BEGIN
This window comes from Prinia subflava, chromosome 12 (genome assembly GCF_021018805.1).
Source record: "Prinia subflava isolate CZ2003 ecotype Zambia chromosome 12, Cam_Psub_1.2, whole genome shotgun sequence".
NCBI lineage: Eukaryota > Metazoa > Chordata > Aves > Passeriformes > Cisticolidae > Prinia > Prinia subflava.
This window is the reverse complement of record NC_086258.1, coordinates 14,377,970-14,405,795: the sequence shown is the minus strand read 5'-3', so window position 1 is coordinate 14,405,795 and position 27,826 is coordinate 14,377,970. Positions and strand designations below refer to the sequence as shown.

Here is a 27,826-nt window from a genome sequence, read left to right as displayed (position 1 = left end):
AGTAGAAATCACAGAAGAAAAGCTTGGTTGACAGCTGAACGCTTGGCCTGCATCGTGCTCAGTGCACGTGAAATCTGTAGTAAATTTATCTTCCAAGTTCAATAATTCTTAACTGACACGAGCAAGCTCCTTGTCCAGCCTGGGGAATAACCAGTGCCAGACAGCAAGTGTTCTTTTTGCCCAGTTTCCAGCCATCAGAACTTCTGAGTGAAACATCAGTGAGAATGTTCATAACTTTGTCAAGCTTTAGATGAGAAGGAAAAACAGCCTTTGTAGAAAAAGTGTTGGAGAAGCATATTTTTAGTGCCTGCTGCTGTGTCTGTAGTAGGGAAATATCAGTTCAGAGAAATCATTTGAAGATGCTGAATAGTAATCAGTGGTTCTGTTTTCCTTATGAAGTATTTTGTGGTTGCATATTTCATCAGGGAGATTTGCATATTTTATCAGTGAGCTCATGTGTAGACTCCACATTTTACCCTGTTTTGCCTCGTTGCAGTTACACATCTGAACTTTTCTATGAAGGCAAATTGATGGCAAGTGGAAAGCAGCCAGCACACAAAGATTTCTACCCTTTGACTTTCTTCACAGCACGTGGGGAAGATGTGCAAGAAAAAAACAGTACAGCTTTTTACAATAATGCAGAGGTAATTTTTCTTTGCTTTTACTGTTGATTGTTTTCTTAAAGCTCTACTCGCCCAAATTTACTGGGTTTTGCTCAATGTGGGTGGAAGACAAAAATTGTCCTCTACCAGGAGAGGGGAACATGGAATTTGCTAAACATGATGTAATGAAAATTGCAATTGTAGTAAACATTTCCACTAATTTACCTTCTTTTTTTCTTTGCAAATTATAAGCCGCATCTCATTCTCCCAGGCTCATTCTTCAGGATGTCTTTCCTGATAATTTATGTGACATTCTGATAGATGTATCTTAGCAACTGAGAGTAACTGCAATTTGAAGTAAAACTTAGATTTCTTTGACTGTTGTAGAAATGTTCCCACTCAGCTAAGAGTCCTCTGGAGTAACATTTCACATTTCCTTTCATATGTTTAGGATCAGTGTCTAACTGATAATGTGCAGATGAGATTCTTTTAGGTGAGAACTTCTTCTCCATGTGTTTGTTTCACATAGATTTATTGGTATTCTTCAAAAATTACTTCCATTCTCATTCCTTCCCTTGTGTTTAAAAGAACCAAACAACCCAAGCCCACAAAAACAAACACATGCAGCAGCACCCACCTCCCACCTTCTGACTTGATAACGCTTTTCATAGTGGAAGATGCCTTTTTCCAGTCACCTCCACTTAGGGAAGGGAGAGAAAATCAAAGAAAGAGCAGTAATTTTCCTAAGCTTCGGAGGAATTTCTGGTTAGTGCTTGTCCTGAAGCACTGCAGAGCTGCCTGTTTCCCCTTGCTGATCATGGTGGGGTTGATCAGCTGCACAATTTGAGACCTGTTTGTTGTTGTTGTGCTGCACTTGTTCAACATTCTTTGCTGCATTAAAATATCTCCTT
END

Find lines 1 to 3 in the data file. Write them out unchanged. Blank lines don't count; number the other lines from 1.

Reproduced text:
This window comes from Prinia subflava, chromosome 12 (genome assembly GCF_021018805.1).
Source record: "Prinia subflava isolate CZ2003 ecotype Zambia chromosome 12, Cam_Psub_1.2, whole genome shotgun sequence".
NCBI lineage: Eukaryota > Metazoa > Chordata > Aves > Passeriformes > Cisticolidae > Prinia > Prinia subflava.